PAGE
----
Delphi For Fun Newsletter #88

April 30, 2018

Spring has sprung,
The grass has riz,
Where last year's
Careless driver is!

My mysterious mind remembers this roadside Burmashave sign from 70 years ago but forgets what I had for dinner last night!

Here are the 2018 postings to date:    


January 3, 2018:  Happy New Year!    Here's an interesting history clip from  the  SourceForge website today:

Today in Tech – 1983

On this day in 1983 TIME magazine named its first Machine of the Year: the personal computer. It was a deviation from their annual tradition of naming Man of the Year, but was an appropriate one. At that time the PC was making big strides and a big impact on the world at large. As TIME publisher John Meyers wrote: “Several human candidates might have represented 1982, but none symbolized the past year more richly, or will be viewed by history as more significant, than a machine: the computer.” The PC remains the first and only Machine of the Year that TIME magazine has ever named.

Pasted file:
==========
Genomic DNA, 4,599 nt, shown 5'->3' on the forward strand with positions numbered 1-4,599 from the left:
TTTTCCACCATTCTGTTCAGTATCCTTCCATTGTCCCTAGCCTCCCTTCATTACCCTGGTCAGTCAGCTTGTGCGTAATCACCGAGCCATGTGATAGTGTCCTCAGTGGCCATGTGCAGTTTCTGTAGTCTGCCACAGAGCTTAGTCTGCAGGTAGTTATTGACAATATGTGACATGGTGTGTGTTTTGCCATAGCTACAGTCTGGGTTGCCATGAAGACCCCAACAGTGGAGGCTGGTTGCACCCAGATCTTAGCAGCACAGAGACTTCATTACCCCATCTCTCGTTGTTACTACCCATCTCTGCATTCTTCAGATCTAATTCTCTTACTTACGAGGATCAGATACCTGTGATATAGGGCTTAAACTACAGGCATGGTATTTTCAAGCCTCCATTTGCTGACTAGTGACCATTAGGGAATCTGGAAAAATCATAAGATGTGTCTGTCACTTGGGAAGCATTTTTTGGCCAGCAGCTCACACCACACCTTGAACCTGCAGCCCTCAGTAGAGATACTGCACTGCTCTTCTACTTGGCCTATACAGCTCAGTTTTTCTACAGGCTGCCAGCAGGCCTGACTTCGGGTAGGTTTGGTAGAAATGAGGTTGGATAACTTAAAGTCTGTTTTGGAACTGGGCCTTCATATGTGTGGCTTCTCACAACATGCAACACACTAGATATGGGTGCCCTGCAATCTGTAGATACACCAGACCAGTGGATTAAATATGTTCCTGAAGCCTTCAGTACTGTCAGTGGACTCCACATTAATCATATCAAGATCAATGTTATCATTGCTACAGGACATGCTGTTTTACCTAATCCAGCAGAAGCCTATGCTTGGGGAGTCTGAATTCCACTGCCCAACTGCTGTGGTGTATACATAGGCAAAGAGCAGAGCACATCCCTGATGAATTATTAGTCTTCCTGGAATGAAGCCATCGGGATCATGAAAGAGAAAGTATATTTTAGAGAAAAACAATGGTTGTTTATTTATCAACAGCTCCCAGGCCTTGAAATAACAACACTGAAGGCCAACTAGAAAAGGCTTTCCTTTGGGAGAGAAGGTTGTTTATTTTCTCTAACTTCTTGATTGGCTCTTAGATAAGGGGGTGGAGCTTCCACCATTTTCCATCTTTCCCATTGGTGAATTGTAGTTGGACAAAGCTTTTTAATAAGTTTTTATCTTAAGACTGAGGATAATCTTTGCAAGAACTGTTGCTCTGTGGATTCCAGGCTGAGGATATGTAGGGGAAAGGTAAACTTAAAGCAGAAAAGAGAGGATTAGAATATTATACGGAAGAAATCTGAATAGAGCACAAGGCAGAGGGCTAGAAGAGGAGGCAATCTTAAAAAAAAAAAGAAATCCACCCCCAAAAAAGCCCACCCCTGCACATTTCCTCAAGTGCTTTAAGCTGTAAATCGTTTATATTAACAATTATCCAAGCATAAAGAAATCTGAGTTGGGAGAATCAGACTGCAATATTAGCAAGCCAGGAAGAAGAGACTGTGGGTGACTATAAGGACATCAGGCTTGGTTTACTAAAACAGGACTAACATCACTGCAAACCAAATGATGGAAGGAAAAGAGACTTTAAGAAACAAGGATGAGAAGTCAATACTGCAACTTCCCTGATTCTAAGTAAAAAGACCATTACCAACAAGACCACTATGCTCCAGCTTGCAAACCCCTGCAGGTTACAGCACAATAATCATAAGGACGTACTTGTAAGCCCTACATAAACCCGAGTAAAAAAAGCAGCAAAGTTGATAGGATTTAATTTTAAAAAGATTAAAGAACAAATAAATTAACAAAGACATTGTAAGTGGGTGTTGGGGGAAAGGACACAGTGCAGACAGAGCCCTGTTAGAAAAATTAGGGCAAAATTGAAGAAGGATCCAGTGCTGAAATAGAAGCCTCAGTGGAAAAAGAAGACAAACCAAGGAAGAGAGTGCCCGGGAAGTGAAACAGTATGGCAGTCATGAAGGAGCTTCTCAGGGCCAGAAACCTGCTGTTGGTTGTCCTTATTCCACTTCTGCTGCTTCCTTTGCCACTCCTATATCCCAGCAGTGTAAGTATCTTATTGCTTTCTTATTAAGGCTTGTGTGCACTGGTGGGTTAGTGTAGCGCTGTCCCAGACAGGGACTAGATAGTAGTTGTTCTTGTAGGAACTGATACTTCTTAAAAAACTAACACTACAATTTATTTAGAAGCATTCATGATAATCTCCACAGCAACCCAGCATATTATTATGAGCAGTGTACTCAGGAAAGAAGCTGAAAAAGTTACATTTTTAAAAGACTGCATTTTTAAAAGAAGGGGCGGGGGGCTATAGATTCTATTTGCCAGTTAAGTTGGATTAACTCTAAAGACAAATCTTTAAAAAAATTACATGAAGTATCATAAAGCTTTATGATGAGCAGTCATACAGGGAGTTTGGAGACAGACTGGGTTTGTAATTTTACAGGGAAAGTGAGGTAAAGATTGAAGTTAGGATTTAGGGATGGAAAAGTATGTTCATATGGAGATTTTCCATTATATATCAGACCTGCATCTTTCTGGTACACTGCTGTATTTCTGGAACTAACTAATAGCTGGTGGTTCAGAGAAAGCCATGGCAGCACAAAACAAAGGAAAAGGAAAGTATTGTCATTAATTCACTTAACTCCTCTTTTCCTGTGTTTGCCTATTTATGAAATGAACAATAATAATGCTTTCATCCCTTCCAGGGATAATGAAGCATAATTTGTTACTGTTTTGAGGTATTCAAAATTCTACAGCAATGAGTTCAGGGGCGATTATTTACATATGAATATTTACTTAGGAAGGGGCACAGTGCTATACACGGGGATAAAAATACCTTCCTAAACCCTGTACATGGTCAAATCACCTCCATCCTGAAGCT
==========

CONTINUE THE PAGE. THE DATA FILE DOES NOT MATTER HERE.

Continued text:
Football Field

January 18, 20183D Lab is an interesting program which draws one of several sample 3D objects viewed from multiple angles and elevations under user control.  Even though the code is 20 years old, it implements the math behind virtually all of today's CGI productions. Much of  the code here is likely  implemented in hardware today.   Thanks to Earl Glynn for publishing the original program and for permission to re-post it here with a little  animation of figure rotation.